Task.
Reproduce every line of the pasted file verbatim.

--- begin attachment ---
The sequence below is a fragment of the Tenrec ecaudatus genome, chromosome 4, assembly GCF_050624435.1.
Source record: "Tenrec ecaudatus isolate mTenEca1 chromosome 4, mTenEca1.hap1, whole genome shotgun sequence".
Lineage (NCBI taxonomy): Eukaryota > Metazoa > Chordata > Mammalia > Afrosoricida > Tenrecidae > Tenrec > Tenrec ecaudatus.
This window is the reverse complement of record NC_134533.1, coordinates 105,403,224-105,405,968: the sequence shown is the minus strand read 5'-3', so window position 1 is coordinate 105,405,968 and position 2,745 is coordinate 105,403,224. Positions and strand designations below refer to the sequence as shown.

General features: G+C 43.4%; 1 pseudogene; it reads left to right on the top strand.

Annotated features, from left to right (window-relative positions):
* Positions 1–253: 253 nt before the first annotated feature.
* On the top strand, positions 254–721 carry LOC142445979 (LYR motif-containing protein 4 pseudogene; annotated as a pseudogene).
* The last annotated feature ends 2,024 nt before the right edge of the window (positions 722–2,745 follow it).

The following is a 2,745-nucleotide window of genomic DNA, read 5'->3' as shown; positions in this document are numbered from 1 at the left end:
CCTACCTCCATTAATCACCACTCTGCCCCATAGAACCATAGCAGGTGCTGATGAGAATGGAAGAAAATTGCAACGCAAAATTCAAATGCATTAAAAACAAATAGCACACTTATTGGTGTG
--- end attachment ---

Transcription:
The sequence below is a fragment of the Tenrec ecaudatus genome, chromosome 4, assembly GCF_050624435.1.
Source record: "Tenrec ecaudatus isolate mTenEca1 chromosome 4, mTenEca1.hap1, whole genome shotgun sequence".
Lineage (NCBI taxonomy): Eukaryota > Metazoa > Chordata > Mammalia > Afrosoricida > Tenrecidae > Tenrec > Tenrec ecaudatus.
This window is the reverse complement of record NC_134533.1, coordinates 105,403,224-105,405,968: the sequence shown is the minus strand read 5'-3', so window position 1 is coordinate 105,405,968 and position 2,745 is coordinate 105,403,224. Positions and strand designations below refer to the sequence as shown.

General features: G+C 43.4%; 1 pseudogene; it reads left to right on the top strand.

Annotated features, from left to right (window-relative positions):
* Positions 1–253: 253 nt before the first annotated feature.
* On the top strand, positions 254–721 carry LOC142445979 (LYR motif-containing protein 4 pseudogene; annotated as a pseudogene).
* The last annotated feature ends 2,024 nt before the right edge of the window (positions 722–2,745 follow it).

The following is a 2,745-nucleotide window of genomic DNA, read 5'->3' as shown; positions in this document are numbered from 1 at the left end:
CCTACCTCCATTAATCACCACTCTGCCCCATAGAACCATAGCAGGTGCTGATGAGAATGGAAGAAAATTGCAACGCAAAATTCAAATGCATTAAAAACAAATAGCACACTTATTGGTGTG